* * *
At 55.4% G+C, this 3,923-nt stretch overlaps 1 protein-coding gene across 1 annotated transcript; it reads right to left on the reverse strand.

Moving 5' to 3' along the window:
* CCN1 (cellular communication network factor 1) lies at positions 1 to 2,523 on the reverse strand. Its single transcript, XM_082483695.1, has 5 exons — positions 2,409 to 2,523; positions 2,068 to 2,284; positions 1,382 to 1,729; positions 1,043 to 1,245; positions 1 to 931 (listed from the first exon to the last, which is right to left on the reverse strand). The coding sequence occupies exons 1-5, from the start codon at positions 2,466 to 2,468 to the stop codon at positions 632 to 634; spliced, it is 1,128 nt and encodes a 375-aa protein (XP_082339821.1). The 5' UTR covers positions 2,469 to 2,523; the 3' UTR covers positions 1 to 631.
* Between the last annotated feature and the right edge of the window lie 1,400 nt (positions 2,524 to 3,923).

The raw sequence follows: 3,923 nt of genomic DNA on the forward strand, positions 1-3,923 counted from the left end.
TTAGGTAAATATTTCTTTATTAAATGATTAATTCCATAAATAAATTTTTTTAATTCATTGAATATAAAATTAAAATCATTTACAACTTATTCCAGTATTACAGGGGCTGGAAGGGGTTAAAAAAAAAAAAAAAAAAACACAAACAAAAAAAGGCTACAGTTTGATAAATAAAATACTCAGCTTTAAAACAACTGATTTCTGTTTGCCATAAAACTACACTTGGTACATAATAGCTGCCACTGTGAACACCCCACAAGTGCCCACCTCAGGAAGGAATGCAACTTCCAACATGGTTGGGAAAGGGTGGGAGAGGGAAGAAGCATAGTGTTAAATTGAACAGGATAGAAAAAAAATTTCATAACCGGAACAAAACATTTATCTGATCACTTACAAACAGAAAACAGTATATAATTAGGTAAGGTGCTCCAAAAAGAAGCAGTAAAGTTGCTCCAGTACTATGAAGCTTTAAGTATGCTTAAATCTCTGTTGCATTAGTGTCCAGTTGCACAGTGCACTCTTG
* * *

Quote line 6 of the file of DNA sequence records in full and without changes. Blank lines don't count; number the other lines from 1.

TTAGGTAAATATTTCTTTATTAAATGATTAATTCCATAAATAAATTTTTTTAATTCATTGAATATAAAATTAAAATCATTTACAACTTATTCCAGTATTACAGGGGCTGGAAGGGGTTAAAAAAAAAAAAAAAAAAACACAAACAAAAAAAGGCTACAGTTTGATAAATAAAATACTCAGCTTTAAAACAACTGATTTCTGTTTGCCATAAAACTACACTTGGTACATAATAGCTGCCACTGTGAACACCCCACAAGTGCCCACCTCAGGAAGGAATGCAACTTCCAACATGGTTGGGAAAGGGTGGGAGAGGGAAGAAGCATAGTGTTAAATTGAACAGGATAGAAAAAAAATTTCATAACCGGAACAAAACATTTATCTGATCACTTACAAACAGAAAACAGTATATAATTAGGTAAGGTGCTCCAAAAAGAAGCAGTAAAGTTGCTCCAGTACTATGAAGCTTTAAGTATGCTTAAATCTCTGTTGCATTAGTGTCCAGTTGCACAGTGCACTCTTG